Mr Reipen’s would describe his professional life as multi-faceted: he is a merchant, a farm-owner, in the equestrian business, a hotelier, an entrepreneur.

There are not only horses on the farm, but also cattle, from which he produces German-style meat and sausages in his own butchery.

The property also includes accommodation for tourists, who are welcome to bring their own horses when staying in one of the quiet cottages with view on the coastline and – on clear days – Mt Taranaki.

TV3 current affairs programme Campbell Live recently reported on Mr Reipen’s plans to give away the Mt Taranaki Mountain House, which he bought recently and renovated.

The impression was given Mr Reipen wanted to donate the alpine resort as a future holiday home to any family, but in fact his idea was to give it to a charity organisation.

“It is my wish to give it to the people of New Zealand, for charity. It should be something for everyone, the whole country,” he said.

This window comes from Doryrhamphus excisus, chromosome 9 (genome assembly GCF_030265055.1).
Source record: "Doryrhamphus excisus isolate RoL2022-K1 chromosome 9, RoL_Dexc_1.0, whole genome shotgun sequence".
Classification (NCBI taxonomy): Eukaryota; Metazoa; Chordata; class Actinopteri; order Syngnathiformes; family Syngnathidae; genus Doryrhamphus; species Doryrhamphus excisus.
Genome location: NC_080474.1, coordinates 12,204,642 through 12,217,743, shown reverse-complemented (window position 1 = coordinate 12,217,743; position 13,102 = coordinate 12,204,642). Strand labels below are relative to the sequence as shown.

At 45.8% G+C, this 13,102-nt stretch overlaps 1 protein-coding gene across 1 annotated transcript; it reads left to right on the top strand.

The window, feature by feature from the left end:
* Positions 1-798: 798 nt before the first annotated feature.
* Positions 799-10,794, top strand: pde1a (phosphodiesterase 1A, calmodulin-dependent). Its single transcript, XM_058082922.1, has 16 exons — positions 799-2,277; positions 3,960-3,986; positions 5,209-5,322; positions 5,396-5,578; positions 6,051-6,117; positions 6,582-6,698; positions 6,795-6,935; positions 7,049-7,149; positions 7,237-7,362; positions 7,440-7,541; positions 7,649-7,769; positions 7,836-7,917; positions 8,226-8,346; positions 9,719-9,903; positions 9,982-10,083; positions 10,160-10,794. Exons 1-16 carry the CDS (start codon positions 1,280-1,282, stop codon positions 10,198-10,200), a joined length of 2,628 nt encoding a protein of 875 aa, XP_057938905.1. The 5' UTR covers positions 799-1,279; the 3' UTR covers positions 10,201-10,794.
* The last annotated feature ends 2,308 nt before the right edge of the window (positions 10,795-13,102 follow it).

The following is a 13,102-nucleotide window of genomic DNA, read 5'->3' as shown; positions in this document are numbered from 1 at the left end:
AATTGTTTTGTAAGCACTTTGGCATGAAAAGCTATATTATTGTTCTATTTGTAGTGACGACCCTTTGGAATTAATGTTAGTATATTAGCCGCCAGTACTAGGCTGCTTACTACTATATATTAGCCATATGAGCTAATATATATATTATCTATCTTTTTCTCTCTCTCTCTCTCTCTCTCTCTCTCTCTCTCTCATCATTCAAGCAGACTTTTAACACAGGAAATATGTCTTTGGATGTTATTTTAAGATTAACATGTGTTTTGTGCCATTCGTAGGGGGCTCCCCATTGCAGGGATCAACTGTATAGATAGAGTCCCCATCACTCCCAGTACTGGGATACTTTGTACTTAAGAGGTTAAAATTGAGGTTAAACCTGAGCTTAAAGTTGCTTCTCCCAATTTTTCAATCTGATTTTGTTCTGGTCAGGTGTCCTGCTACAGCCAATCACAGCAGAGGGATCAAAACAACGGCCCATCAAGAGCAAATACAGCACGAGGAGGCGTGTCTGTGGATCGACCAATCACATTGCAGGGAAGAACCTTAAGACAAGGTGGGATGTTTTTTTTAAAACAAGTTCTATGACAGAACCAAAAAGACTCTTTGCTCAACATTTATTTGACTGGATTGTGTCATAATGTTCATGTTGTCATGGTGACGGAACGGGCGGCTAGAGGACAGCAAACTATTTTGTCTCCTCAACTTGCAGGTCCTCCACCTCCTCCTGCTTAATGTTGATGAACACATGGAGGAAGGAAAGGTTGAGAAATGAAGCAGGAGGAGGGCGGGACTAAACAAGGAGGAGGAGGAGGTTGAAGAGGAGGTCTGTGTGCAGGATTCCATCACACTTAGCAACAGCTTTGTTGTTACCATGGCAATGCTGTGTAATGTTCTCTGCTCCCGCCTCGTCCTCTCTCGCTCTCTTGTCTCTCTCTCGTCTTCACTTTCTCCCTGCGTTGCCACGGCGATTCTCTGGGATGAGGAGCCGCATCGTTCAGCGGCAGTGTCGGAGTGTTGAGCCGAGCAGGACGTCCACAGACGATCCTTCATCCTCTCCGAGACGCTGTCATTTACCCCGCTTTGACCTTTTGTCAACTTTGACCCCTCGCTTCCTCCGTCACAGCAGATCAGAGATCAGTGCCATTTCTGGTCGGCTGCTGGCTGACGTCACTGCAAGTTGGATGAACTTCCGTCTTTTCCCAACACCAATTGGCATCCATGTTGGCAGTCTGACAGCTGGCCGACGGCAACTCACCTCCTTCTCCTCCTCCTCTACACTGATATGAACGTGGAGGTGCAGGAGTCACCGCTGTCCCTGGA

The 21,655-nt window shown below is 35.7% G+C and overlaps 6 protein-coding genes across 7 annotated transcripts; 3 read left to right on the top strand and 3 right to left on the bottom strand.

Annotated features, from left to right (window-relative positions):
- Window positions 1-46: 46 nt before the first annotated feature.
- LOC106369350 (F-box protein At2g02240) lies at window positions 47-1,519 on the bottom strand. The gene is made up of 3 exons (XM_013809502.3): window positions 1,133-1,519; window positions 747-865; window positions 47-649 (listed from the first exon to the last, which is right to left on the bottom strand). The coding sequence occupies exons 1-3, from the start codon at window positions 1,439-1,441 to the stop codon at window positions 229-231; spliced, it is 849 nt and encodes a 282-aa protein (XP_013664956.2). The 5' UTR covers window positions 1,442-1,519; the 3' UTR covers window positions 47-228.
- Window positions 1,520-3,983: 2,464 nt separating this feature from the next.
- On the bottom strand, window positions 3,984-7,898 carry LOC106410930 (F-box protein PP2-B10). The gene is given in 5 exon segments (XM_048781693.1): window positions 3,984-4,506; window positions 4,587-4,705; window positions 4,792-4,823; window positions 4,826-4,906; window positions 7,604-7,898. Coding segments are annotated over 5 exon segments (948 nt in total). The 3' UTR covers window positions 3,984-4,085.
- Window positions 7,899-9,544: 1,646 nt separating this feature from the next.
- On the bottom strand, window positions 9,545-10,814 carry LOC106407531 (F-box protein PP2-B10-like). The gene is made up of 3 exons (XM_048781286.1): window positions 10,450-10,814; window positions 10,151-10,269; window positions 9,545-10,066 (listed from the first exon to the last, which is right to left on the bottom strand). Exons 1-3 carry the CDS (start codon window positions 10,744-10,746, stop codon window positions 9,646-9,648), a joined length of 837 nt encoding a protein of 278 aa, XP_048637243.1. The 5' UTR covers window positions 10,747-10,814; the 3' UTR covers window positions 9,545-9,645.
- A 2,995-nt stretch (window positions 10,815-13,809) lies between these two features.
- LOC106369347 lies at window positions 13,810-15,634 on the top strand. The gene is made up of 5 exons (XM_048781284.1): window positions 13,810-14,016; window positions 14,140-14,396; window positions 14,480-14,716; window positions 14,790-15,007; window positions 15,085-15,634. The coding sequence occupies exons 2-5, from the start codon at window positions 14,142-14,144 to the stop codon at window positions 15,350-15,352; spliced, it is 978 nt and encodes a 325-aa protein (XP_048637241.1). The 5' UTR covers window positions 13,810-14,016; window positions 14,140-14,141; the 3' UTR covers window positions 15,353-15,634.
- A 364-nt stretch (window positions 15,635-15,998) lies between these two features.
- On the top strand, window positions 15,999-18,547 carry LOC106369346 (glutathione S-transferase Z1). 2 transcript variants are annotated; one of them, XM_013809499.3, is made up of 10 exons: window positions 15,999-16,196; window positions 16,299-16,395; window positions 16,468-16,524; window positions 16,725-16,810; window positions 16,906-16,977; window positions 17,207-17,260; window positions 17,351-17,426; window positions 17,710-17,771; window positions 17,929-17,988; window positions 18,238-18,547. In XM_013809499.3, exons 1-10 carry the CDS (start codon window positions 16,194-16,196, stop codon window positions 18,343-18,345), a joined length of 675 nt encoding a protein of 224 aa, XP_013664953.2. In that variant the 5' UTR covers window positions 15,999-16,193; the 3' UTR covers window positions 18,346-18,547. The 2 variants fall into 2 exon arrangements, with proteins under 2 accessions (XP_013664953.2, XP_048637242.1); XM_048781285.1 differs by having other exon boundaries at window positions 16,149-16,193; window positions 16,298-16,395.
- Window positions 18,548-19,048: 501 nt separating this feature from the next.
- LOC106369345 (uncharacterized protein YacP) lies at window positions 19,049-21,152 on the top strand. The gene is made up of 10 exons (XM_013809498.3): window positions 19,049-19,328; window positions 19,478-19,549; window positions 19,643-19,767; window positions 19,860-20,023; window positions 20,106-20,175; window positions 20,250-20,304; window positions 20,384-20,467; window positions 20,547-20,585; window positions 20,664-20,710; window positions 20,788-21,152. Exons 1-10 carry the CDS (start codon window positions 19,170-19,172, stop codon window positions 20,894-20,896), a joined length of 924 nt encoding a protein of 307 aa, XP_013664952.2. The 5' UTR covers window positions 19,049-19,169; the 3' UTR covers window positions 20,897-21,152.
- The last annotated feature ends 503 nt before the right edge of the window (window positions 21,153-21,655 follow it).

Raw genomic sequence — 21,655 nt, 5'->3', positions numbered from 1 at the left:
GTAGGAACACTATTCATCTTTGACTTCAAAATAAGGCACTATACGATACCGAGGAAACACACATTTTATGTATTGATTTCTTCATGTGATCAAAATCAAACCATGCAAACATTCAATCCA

He says he wants to give it to reduce the stress in his life, a decision influenced by heart problems he suffered earlier this year.

Organisations have to apply in writing and give reasons why they deserve the Mountain House.

Created with Admarket’s flickrSLiDR.

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is a graduate from Whitireia Journalism School, now working for a rock magazine in London.
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2 comments
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  1. Nice article. Germans have a long and often unknown history in NZ starting with adventurers and permanent settlement by Bohemians. They are now investing in the wine industry and the establishment at Elephant Hill by Cape Kidnappers is very modern. Perhaps you could follow up with this as your next article.

  2. Last year i went to German. I like it, very beautyfull place. Good job! THANKS! You guys do a great website, and have some great contents. Keep up the good work.
    best regards,